Demand forecasting in supply chain: the impact of demand volatility in the presence of promotion

Mahdi Abolghasemi, Eric Beh, Garth Tarr, Richard Gerlach

Research output: Contribution to journalArticleResearchpeer-review

73 Citations (Scopus)


The demand for a particular product or service is typically associated with different uncertainties that can make them volatile and challenging to predict. Demand unpredictability is one of the managers’ concerns in the supply chain that can cause large forecasting errors, issues in the upstream supply chain and impose unnecessary costs. We investigate 843 real demand time series with different values of coefficient of variations (CoV) where promotion causes volatility over the entire demand series. In such a case, forecasting demand for different CoV require different models to capture the underlying behavior of demand series and pose significant challenges due to very different and diverse demand behavior. We decompose demand into baseline and promotional demand and propose a hybrid model to forecast demand. Our results indicate that our proposed hybrid model generates robust and accurate forecast and robust inventory performance across series with different levels of volatilities. We stress the necessity of decomposition for volatile demand series. We also model demand series with a number of well known statistical and machine learning (ML) models to investigate their forecast accuracy and inventory performance empirically. We found that ARIMA with covariate (ARIMAX) works well to forecast volatile demand series, but exponential smoothing with covariate (ETSX) has a poor performance. Support vector regression (SVR) and dynamic linear regression (DLR) models generate robust forecasts across different categories of demands with different CoV values. In terms of inventory performance, ARIMAX and combination models have superior performance to the other presented models. The hybrid algorithm also depicts robust performance across different series with different CoVs and has low inventory costs.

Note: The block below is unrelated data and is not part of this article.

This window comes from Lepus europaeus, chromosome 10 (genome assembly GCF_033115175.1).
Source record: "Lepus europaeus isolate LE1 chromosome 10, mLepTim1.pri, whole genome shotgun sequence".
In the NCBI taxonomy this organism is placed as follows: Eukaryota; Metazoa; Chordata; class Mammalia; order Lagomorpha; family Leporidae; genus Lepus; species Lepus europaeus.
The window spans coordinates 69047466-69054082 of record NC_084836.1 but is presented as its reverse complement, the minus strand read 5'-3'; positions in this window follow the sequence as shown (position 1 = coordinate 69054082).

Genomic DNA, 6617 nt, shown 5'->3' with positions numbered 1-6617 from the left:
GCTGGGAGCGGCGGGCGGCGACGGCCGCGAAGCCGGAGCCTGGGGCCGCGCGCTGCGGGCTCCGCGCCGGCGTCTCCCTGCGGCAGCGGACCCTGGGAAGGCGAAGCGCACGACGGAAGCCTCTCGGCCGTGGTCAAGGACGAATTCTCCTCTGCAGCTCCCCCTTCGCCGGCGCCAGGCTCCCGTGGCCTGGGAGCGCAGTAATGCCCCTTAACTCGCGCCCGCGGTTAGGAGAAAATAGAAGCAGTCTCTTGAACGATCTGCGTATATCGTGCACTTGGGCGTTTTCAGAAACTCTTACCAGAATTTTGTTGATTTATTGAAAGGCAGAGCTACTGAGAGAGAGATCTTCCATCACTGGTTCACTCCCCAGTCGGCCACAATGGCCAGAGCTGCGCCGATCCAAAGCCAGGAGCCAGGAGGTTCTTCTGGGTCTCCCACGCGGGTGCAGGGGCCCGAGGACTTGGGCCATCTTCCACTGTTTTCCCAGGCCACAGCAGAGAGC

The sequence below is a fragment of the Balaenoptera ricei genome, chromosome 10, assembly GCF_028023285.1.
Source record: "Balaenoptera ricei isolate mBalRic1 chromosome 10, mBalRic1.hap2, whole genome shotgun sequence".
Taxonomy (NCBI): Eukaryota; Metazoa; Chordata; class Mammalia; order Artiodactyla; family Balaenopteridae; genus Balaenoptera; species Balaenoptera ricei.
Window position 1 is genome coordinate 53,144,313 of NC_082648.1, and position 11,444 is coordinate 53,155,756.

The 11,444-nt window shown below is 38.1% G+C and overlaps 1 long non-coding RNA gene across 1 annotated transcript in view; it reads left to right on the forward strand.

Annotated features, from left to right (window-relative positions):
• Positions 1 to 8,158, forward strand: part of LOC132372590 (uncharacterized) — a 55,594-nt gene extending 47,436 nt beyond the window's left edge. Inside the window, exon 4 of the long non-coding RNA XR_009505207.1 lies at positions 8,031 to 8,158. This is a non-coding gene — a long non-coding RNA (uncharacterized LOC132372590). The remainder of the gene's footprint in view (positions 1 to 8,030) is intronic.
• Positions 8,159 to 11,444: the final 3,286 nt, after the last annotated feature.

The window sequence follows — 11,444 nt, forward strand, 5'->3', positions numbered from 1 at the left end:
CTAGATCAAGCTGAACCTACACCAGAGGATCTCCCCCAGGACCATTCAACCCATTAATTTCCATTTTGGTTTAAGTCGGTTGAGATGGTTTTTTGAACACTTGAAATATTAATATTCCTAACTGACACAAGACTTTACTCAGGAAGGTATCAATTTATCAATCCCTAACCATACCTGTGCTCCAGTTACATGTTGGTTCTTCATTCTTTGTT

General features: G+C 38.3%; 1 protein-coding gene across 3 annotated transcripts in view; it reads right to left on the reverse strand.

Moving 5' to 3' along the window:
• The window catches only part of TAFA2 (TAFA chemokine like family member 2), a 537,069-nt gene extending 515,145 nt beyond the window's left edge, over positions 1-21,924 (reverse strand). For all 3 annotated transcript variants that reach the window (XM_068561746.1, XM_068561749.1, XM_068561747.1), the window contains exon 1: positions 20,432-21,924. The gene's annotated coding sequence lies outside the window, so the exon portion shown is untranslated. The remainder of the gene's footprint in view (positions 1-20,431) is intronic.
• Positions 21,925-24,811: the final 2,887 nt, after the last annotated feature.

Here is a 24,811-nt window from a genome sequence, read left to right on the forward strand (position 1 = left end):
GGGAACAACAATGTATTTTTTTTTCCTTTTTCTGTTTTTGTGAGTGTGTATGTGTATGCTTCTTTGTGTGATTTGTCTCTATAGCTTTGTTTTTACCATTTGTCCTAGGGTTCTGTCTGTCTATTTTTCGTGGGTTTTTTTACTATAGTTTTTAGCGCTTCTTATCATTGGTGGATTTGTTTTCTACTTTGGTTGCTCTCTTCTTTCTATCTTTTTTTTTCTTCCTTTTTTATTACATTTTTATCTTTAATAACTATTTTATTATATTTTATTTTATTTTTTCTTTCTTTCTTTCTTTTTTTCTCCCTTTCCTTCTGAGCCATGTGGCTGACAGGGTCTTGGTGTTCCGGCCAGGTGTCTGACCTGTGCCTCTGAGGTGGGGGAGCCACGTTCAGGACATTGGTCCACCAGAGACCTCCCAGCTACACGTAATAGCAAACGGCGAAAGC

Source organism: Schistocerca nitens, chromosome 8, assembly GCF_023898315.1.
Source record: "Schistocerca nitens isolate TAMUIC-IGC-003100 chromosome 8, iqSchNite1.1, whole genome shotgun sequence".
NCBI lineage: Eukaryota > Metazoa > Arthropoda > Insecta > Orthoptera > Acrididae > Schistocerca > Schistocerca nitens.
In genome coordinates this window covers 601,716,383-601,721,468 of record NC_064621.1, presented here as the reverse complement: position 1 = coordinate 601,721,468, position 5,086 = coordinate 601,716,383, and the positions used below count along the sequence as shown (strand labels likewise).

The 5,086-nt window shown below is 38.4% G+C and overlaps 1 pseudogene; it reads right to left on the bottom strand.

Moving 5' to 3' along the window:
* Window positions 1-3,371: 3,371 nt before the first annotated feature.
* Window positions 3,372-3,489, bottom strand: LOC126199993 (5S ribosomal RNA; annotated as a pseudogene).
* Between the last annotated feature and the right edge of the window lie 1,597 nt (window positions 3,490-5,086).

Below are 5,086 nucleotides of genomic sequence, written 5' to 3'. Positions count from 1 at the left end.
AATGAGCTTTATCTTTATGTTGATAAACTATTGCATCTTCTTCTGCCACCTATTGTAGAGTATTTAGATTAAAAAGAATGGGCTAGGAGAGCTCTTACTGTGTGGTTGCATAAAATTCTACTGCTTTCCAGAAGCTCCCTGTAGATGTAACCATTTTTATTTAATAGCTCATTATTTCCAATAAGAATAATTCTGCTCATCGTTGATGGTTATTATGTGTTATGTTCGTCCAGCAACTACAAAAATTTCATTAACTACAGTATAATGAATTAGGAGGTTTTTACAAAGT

Original languageEnglish
Article number106380
Number of pages12
JournalComputers and Industrial Engineering
Publication statusPublished - Apr 2020
Externally publishedYes


  • Demand volatility
  • Forecasting models
  • Inventory performance
  • Promotions
  • Robust forecasts

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